Federal prosecutors filed notice Tuesday that they will seek the death penalty if former soldier Steven D. Green is convicted of killing an Iraqi family and raping a 14-year-old girl.
The notice, filed in U.S. District Court, cites 12 alleged offenses related to the slayings, including that the deaths were premeditated, involved sexual abuse and were committed with a firearm.
Green, a former 101st Airborne Division soldier, was indicted Nov. 1 in the rape and murder of the girl and the slayings of three others in her family in March 2006.
Patrick Bouldin, the assistant federal public defender representing Green, did not immediately return a call seeking comment.
Green was charged in a federal indictment with conspiracy to commit murder, conspiracy to commit aggravated sexual abuse, murder, aggravated sexual abuse, aggravated child sexual abuse, obstruction of justice and four counts of use of a firearm in a crime of violence.
Green served 11 months with the 101st Airborne Division, which is based at Fort Campbell on the Kentucky-Tennessee border. He received an honorable discharge and left the Army in May 2006. He was discharged because of an "anti-social personality disorder," according to military officials and court documents. He is being tried in civilian court because he was discharged before he was charged. No trial date has been set in U.S. District Court in Paducah, Ky.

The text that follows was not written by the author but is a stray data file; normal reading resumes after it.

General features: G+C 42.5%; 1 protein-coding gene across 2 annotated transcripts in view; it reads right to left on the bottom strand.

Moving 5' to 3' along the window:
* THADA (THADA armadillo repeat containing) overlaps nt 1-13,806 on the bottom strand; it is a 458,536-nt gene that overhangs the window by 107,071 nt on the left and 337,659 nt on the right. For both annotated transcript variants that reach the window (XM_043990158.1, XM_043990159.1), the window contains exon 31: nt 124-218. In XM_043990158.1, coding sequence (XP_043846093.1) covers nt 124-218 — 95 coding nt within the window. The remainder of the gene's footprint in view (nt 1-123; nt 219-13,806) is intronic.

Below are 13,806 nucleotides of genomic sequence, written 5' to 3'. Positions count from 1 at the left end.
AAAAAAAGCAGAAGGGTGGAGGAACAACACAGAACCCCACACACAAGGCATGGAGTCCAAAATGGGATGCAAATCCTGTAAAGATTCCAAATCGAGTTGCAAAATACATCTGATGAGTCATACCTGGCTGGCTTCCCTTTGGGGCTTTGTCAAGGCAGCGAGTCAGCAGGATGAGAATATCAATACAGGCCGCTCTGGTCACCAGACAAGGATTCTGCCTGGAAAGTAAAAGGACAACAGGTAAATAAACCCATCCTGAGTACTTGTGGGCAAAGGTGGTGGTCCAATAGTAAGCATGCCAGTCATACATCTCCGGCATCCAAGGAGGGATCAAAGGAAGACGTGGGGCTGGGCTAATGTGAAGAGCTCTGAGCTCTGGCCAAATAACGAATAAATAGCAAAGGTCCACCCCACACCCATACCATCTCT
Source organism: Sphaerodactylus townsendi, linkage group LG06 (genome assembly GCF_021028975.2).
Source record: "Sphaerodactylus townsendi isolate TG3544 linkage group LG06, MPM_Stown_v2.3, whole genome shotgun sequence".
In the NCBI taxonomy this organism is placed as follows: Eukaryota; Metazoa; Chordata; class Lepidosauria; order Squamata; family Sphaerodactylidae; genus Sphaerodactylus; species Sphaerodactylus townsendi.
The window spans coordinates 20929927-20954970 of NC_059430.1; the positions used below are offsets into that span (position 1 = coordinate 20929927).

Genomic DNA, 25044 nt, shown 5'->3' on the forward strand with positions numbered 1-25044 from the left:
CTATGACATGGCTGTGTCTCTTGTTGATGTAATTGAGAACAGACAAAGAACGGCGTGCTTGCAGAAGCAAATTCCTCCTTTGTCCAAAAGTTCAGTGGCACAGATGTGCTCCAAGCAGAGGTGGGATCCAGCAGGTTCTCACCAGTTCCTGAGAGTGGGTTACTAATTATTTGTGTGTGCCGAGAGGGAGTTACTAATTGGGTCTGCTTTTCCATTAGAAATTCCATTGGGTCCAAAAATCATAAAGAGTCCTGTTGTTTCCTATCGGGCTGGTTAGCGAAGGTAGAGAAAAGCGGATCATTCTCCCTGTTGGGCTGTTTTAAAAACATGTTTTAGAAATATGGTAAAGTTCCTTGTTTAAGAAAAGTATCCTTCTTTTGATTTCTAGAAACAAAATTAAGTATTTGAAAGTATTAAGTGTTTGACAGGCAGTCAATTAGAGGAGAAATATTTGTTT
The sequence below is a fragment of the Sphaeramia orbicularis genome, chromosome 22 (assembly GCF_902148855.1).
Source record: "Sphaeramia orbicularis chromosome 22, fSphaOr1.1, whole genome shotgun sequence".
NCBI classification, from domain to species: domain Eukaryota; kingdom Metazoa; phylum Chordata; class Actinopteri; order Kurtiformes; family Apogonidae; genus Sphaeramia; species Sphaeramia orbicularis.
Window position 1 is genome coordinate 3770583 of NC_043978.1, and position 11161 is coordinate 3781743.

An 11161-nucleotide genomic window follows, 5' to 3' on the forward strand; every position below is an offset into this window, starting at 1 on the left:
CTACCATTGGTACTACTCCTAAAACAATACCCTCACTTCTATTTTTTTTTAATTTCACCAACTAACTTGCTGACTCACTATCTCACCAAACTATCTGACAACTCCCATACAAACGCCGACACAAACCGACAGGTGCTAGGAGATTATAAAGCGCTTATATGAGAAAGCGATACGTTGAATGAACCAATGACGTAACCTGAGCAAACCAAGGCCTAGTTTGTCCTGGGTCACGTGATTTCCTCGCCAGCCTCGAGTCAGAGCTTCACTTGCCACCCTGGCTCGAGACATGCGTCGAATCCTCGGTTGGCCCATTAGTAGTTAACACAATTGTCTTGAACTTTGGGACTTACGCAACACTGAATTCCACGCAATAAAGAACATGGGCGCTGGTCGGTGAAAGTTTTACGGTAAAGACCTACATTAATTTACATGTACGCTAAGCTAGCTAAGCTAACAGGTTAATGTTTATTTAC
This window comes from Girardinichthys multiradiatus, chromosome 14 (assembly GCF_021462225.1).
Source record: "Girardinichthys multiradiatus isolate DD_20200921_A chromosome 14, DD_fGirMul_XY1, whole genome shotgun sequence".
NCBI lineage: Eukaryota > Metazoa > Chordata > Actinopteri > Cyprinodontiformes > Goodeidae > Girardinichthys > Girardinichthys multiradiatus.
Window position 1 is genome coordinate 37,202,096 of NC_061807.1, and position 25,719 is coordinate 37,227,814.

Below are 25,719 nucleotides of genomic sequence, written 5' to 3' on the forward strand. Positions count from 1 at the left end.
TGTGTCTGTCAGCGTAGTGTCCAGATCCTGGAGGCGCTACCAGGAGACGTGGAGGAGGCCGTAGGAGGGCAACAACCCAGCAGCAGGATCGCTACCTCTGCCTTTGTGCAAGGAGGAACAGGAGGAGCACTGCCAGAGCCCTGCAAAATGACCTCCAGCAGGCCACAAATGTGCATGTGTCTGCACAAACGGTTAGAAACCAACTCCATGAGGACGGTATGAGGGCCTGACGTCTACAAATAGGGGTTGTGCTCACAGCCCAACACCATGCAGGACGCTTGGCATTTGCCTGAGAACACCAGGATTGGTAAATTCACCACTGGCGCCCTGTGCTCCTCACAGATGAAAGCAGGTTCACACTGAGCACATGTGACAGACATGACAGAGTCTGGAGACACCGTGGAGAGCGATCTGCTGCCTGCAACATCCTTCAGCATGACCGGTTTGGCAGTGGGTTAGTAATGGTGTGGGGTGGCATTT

Three soldiers already have been convicted in military court for their roles in the attack in Mahmoudiya, a village about 20 miles south of Baghdad. A court-martial for a fourth soldier is scheduled July 30.
The rape of the Iraqi girl and the slayings of her and three family members were among the worst in a series of alleged attacks on civilians and other abuses by military personnel in Iraq.
Investigators said the soldiers set fire to the girl's body to destroy evidence.
Soldiers have testified in military courts-martial and investigation hearings that the 13-month tour for Green's unit, the 1st Battalion, 502nd Infantry Regiment, was bloody and grueling.
Dozens were killed in the unit's yearlong deployment and half of the battalion, including Green, sought help for combat stress.
An Associated Press investigation in January found that an Army psychiatry team diagnosed Green as a threat to Iraqi civilians four months before the rape and murders.
According to military documents, Green was treated with drugs to regulate his mood before returning to duty in a violent stretch of desert in the southern Baghdad suburbs known as the "Triangle of Death."